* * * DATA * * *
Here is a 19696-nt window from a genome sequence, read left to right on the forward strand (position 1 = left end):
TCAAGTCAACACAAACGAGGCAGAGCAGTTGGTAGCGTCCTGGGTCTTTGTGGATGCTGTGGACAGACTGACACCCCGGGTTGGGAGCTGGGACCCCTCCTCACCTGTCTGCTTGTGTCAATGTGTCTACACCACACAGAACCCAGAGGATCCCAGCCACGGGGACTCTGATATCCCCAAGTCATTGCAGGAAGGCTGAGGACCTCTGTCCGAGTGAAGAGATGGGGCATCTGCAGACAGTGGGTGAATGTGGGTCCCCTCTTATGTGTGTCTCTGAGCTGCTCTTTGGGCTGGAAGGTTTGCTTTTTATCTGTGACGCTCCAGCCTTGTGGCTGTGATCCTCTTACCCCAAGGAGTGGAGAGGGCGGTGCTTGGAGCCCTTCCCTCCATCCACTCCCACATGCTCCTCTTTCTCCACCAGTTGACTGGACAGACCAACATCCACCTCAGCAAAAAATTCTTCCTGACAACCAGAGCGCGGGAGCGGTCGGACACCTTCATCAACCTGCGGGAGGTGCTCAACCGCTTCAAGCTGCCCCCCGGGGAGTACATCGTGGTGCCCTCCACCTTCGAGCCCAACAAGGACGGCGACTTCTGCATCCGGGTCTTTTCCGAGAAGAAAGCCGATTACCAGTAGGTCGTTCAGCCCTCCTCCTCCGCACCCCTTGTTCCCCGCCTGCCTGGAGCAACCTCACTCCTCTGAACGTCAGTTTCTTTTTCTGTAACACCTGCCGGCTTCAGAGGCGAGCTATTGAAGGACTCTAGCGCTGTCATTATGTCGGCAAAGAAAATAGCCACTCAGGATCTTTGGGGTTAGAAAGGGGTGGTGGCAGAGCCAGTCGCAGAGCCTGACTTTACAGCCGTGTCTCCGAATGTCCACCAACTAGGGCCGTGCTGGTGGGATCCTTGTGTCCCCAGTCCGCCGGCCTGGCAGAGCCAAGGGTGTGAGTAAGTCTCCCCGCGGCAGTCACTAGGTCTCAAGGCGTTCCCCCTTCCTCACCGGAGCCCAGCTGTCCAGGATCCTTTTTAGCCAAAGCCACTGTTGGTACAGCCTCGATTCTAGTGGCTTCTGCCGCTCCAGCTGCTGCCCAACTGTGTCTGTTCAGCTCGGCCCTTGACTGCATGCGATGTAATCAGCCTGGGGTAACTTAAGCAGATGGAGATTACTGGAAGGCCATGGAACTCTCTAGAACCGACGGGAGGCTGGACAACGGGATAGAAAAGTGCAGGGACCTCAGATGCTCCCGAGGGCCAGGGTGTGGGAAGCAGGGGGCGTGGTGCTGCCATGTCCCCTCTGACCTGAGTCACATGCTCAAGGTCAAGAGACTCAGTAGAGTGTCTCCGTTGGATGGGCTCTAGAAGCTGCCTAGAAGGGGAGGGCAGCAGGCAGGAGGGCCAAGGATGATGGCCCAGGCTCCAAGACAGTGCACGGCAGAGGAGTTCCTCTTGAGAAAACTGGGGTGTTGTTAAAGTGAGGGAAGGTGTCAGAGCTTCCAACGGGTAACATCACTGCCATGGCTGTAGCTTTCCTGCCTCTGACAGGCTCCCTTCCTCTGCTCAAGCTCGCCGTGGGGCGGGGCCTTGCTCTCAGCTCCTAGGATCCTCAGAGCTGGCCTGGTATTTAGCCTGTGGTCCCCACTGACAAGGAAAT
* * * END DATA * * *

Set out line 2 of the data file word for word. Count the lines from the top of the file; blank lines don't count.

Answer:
TCAAGTCAACACAAACGAGGCAGAGCAGTTGGTAGCGTCCTGGGTCTTTGTGGATGCTGTGGACAGACTGACACCCCGGGTTGGGAGCTGGGACCCCTCCTCACCTGTCTGCTTGTGTCAATGTGTCTACACCACACAGAACCCAGAGGATCCCAGCCACGGGGACTCTGATATCCCCAAGTCATTGCAGGAAGGCTGAGGACCTCTGTCCGAGTGAAGAGATGGGGCATCTGCAGACAGTGGGTGAATGTGGGTCCCCTCTTATGTGTGTCTCTGAGCTGCTCTTTGGGCTGGAAGGTTTGCTTTTTATCTGTGACGCTCCAGCCTTGTGGCTGTGATCCTCTTACCCCAAGGAGTGGAGAGGGCGGTGCTTGGAGCCCTTCCCTCCATCCACTCCCACATGCTCCTCTTTCTCCACCAGTTGACTGGACAGACCAACATCCACCTCAGCAAAAAATTCTTCCTGACAACCAGAGCGCGGGAGCGGTCGGACACCTTCATCAACCTGCGGGAGGTGCTCAACCGCTTCAAGCTGCCCCCCGGGGAGTACATCGTGGTGCCCTCCACCTTCGAGCCCAACAAGGACGGCGACTTCTGCATCCGGGTCTTTTCCGAGAAGAAAGCCGATTACCAGTAGGTCGTTCAGCCCTCCTCCTCCGCACCCCTTGTTCCCCGCCTGCCTGGAGCAACCTCACTCCTCTGAACGTCAGTTTCTTTTTCTGTAACACCTGCCGGCTTCAGAGGCGAGCTATTGAAGGACTCTAGCGCTGTCATTATGTCGGCAAAGAAAATAGCCACTCAGGATCTTTGGGGTTAGAAAGGGGTGGTGGCAGAGCCAGTCGCAGAGCCTGACTTTACAGCCGTGTCTCCGAATGTCCACCAACTAGGGCCGTGCTGGTGGGATCCTTGTGTCCCCAGTCCGCCGGCCTGGCAGAGCCAAGGGTGTGAGTAAGTCTCCCCGCGGCAGTCACTAGGTCTCAAGGCGTTCCCCCTTCCTCACCGGAGCCCAGCTGTCCAGGATCCTTTTTAGCCAAAGCCACTGTTGGTACAGCCTCGATTCTAGTGGCTTCTGCCGCTCCAGCTGCTGCCCAACTGTGTCTGTTCAGCTCGGCCCTTGACTGCATGCGATGTAATCAGCCTGGGGTAACTTAAGCAGATGGAGATTACTGGAAGGCCATGGAACTCTCTAGAACCGACGGGAGGCTGGACAACGGGATAGAAAAGTGCAGGGACCTCAGATGCTCCCGAGGGCCAGGGTGTGGGAAGCAGGGGGCGTGGTGCTGCCATGTCCCCTCTGACCTGAGTCACATGCTCAAGGTCAAGAGACTCAGTAGAGTGTCTCCGTTGGATGGGCTCTAGAAGCTGCCTAGAAGGGGAGGGCAGCAGGCAGGAGGGCCAAGGATGATGGCCCAGGCTCCAAGACAGTGCACGGCAGAGGAGTTCCTCTTGAGAAAACTGGGGTGTTGTTAAAGTGAGGGAAGGTGTCAGAGCTTCCAACGGGTAACATCACTGCCATGGCTGTAGCTTTCCTGCCTCTGACAGGCTCCCTTCCTCTGCTCAAGCTCGCCGTGGGGCGGGGCCTTGCTCTCAGCTCCTAGGATCCTCAGAGCTGGCCTGGTATTTAGCCTGTGGTCCCCACTGACAAGGAAAT